Non-Pressure Chronic Ulcer of Right Calf

L97.215 Non-pressure chronic ulcer right calf with muscle involvement without evidence of necrosis
  L97.216 Non-pressure chronic ulcer right calf with bone involvement without evidence of necrosis
  L97.218 Non-pressure chronic ulcer right calf with other specific severity

L97.22 –

Non-Pressure Chronic Ulcer of Left Calf

L97.225 Non-pressure chronic ulcer left calf with muscle involvement without evidence of necrosis
  L97.226 Non-pressure chronic ulcer left calf with bone involvement without evidence of necrosis
  L97.228 Non-pressure chronic ulcer left calf with other specified severity
                                                                                                                             

L97.30 –

Non-Pressure Chronic Ulcer of Unspecified Ankle

L97.305 Non-pressure chronic ulcer of unspecified ankle with muscle involvement without evidence of necrosis
  L97.306 Non-pressure chronic ulcer of unspecified ankle with bone involvement without evidence of necrosis
  L97.308 Non-pressure chronic ulcer of unspecified ankle with other specified severity

L97.31 –

Non-Pressure Chronic Ulcer of Right Ankle

L97.315 Non-pressure chronic ulcer of right ankle with muscle involvement without evidence of necrosis
  L97.316 Non-pressure chronic ulcer of right ankle with bone involvement without evidence of necrosis
  L97.318 Non-pressure chronic ulcer of right ankle with other specified severity

L97.32 –

Non-Pressure Chronic Ulcer of Left Ankle

L97.325 Non-pressure chronic ulcer left ankle with muscle involvement without evidence of necrosis
  L97.326 Non-pressure chronic ulcer left ankle with bone involvement without evidence of necrosis
  L97.328 Non-pressure chronic ulcer left ankle with other specified severity
                                                                                                                             

L97.41 –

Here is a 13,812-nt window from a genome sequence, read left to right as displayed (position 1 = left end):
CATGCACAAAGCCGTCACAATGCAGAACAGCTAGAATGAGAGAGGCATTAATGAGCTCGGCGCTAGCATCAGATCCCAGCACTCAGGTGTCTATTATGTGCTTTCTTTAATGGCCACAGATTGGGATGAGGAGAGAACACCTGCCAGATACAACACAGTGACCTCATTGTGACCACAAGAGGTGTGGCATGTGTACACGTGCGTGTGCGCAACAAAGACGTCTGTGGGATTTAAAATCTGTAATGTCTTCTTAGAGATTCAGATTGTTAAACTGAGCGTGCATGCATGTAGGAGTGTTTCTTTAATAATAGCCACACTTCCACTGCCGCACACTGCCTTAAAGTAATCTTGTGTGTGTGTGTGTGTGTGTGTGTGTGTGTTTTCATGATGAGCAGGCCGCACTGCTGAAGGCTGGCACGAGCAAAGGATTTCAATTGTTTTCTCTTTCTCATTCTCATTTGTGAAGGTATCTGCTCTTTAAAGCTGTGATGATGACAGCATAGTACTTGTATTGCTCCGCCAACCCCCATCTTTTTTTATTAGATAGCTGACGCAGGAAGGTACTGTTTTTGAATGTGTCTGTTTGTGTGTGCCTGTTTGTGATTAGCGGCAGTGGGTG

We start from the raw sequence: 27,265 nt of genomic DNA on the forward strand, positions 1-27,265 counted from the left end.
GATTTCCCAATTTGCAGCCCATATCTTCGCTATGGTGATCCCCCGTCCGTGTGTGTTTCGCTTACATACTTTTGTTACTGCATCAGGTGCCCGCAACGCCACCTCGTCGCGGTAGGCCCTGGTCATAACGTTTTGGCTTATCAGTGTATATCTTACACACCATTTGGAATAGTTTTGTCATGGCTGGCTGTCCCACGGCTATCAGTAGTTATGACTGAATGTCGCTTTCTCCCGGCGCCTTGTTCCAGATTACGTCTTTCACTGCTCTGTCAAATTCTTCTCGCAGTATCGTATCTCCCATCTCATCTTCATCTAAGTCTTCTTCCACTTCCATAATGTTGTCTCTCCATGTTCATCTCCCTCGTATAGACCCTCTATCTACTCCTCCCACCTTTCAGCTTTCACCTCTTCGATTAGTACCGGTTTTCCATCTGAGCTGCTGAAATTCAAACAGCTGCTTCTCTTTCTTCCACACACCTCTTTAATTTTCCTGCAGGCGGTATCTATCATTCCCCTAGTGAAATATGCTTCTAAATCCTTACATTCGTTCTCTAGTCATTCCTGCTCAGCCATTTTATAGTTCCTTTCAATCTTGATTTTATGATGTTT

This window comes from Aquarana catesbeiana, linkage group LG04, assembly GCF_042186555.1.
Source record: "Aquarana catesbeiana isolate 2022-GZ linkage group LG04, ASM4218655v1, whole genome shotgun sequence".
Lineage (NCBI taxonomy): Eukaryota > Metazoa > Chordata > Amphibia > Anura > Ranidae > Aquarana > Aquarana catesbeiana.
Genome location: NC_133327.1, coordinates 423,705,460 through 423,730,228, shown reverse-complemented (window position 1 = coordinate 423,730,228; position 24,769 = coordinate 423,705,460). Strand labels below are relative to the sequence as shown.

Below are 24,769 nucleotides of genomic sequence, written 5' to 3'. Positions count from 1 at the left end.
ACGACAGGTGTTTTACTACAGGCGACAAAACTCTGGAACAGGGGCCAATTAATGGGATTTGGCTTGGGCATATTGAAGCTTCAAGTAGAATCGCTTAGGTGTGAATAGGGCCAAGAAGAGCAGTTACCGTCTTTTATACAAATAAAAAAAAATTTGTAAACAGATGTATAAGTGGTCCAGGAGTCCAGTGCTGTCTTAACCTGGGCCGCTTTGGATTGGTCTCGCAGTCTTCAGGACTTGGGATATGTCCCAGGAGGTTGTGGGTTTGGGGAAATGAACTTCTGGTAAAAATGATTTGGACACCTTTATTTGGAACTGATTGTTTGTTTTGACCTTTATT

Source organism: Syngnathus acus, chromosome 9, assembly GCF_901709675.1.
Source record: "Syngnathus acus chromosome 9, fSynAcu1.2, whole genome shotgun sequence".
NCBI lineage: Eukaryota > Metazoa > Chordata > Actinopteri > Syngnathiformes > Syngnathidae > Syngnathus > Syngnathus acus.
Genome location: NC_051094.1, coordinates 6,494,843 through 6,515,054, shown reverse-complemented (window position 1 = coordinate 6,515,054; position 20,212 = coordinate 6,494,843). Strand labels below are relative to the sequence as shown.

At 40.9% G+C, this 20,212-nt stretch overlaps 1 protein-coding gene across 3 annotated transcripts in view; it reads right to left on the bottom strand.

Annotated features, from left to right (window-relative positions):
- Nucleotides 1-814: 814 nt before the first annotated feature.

Non-Pressure Chronic Ulcer of Right Heel and Midfoot

L97.415 Non-pressure chronic ulcer right heel and midfoot with muscle involvement without evidence of necrosis
  L97.416 Non-pressure chronic ulcer right heel and midfoot with bone involvement without evidence of necrosis
  L97.418 Non-pressure chronic ulcer right heel and midfoot with other specified severity

L97.42 

Non-Pressure Chronic Ulcer of Left Heel and Midfoot

L97.425 Non-pressure chronic ulcer left heel and midfoot with muscle involvement without evidence of necrosis
  L97.426 Non-pressure chronic ulcer left heel and midfoot with bone involvement without evidence of necrosis
  L97.428 Non-pressure chronic ulcer left heel and midfoot with other specified severity

Coding Question Related to Radiation Late Effects or Complications

Proctitis:

Radiation proctitis or colitis seems to be an issue for Medicare claim reporting with ICD-10 hierarchy. Based on CMS transmittals and websites for hyperbaric oxygen Therapy (HBOT), there is a coding hierarchy which will need to be followed to prevent claim edits. ICD-10 code L59.8– Other Specified Disorders of the Skin and Subcutaneous Tissues Related to Radiation will need to be listed as the first or principle diagnosis code. The reason for this is CMS has clearly documented this diagnosis as a covered diagnosis.

Adding ICD-10 diagnosis codes K52.0 – Gastroenteritis and Colitis Due to Radiation or K62.7 – Radiation Proctitis as Secondary Diagnoses should provide additional support for the designed treatment plan. In the coding manual, the coder is directed to select an additional code to identify the type of radiation; therefore, clinical documentation history needs to provide details of the past radiation treatment regime.

Unfortunately, even though the code selection may not make sense to us, as coders we must follow the various third-party payers such Medicare for their unique coding and billing requirements to the best of our ability.

Here is the access to the most current Centers of Medicare and Medicaid Services HBO spreadsheet regarding covered diagnosis as of October 30, 2017, for your reference: https://www.cms.gov/Regulations-and-Guidance/ Transmittals/2017Downloads/R1975OTN.pdf